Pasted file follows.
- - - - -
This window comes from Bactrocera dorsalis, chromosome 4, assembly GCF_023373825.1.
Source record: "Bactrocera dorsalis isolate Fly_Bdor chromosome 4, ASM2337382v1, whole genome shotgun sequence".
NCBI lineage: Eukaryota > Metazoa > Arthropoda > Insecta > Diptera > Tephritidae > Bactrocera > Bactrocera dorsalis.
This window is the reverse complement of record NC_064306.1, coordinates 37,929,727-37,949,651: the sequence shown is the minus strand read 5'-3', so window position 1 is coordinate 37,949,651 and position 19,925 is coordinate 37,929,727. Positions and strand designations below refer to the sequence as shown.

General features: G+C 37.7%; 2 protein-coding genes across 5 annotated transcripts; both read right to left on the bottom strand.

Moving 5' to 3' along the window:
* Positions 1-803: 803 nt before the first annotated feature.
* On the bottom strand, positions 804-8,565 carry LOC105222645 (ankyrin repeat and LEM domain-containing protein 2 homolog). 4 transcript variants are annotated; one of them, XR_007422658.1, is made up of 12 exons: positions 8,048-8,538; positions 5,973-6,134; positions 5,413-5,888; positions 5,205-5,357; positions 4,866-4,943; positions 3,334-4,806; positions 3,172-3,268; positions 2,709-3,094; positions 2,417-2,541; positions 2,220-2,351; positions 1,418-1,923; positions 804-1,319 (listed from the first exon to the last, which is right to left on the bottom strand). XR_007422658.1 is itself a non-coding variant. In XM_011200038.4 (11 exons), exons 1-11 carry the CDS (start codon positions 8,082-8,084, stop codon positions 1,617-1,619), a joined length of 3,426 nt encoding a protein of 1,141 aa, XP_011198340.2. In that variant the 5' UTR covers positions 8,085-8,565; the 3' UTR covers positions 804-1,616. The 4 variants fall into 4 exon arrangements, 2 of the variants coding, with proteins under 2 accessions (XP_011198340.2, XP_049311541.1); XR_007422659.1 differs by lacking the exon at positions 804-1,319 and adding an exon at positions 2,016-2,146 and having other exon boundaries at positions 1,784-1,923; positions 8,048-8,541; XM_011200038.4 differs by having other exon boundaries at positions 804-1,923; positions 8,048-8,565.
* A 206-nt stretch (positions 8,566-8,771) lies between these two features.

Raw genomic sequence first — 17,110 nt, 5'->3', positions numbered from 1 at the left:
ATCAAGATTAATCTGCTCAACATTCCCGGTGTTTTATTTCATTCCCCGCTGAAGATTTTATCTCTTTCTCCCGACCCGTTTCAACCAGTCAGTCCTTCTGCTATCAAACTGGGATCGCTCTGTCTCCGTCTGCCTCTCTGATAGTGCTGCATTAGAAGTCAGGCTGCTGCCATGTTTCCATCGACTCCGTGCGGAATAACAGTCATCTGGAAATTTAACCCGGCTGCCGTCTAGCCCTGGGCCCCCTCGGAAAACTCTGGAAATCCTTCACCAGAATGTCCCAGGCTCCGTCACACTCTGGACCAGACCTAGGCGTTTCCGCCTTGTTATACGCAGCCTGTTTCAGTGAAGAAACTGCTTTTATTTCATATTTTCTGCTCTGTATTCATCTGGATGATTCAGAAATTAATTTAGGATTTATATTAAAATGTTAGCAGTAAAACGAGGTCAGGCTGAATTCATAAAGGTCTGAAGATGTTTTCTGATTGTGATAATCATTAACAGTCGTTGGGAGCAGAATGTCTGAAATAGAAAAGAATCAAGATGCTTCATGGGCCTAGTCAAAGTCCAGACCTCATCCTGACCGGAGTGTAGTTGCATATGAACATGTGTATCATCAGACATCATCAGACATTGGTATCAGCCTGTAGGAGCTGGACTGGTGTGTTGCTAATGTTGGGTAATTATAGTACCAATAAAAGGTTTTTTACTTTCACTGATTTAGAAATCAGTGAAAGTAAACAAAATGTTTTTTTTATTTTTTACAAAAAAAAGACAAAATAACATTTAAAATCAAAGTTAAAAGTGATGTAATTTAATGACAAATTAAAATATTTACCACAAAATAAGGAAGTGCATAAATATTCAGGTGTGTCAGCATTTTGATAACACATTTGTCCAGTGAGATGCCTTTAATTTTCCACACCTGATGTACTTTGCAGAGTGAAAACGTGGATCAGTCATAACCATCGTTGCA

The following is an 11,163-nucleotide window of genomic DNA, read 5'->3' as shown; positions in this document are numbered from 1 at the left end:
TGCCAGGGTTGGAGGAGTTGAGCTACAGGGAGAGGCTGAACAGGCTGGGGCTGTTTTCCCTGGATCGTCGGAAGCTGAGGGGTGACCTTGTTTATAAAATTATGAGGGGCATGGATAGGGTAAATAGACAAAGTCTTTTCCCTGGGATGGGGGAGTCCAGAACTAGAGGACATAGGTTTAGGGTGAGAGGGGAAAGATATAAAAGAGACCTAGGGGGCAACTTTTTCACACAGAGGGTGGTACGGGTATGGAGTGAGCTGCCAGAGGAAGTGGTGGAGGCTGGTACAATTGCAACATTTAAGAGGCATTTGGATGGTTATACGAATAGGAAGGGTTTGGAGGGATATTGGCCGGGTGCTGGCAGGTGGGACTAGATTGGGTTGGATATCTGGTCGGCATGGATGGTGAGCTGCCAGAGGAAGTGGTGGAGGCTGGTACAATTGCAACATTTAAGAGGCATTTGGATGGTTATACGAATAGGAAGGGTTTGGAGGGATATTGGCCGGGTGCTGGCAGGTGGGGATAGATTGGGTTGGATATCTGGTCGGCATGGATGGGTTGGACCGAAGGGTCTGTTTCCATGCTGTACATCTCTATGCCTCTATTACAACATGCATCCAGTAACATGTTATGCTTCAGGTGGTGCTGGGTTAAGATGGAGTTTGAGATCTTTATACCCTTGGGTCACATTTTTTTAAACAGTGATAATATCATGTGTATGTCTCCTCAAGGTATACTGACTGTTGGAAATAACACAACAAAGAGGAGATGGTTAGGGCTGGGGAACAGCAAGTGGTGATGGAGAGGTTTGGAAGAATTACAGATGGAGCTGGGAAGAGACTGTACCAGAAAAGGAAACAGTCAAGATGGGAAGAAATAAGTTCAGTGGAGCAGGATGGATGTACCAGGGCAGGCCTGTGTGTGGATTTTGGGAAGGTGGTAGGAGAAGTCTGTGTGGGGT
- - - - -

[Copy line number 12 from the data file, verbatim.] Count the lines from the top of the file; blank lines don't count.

The following is an 11,163-nucleotide window of genomic DNA, read 5'->3' as shown; positions in this document are numbered from 1 at the left end: